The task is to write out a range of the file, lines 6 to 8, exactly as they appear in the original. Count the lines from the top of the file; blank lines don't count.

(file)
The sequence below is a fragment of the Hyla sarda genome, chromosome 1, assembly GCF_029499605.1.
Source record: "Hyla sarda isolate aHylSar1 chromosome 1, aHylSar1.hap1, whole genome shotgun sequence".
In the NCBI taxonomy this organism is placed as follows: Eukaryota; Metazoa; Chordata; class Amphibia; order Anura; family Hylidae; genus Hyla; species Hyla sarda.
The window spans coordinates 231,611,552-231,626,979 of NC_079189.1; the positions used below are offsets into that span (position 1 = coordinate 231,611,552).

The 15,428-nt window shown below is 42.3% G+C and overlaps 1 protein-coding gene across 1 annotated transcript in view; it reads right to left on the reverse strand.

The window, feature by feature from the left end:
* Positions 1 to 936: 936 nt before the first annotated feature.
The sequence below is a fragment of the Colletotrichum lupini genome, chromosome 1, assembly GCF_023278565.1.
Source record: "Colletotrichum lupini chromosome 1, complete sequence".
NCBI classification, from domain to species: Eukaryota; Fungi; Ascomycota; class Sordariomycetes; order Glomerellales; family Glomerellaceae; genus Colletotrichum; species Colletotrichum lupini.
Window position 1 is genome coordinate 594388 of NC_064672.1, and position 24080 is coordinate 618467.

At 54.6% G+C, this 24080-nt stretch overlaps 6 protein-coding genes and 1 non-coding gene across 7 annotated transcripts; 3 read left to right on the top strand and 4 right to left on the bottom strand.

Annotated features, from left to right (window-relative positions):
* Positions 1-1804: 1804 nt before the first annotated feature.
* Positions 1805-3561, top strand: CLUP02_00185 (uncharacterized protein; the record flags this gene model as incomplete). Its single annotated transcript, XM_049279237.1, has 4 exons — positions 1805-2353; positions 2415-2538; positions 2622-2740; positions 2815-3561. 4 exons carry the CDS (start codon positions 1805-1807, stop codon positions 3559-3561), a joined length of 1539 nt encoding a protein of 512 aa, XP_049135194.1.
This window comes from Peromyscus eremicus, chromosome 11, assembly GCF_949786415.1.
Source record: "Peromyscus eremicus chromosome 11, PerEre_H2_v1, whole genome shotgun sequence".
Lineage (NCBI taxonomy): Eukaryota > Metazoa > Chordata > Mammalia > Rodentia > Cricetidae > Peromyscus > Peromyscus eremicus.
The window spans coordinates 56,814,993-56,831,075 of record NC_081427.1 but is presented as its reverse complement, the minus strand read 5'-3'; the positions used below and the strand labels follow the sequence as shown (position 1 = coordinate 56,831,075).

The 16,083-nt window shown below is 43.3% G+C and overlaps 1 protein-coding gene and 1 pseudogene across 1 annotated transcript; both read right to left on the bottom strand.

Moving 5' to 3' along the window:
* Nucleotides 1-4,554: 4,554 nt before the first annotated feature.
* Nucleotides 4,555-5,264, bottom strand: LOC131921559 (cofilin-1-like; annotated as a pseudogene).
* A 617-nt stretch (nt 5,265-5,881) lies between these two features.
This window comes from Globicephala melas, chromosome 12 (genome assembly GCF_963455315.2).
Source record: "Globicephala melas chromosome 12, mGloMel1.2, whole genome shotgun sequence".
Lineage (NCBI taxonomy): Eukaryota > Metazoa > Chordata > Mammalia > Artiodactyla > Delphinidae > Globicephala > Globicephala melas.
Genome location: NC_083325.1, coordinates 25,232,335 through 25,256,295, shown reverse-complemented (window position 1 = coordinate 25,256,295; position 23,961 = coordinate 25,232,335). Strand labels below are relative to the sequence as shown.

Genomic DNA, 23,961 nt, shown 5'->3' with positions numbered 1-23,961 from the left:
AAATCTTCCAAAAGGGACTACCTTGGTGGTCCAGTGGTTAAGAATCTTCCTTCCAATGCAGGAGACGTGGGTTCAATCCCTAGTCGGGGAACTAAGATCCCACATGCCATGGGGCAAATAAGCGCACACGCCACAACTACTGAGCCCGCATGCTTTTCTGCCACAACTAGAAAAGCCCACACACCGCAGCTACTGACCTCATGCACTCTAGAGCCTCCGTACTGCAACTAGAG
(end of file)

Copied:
The window, feature by feature from the left end:
* Positions 1 to 936: 936 nt before the first annotated feature.
The sequence below is a fragment of the Colletotrichum lupini genome, chromosome 1, assembly GCF_023278565.1.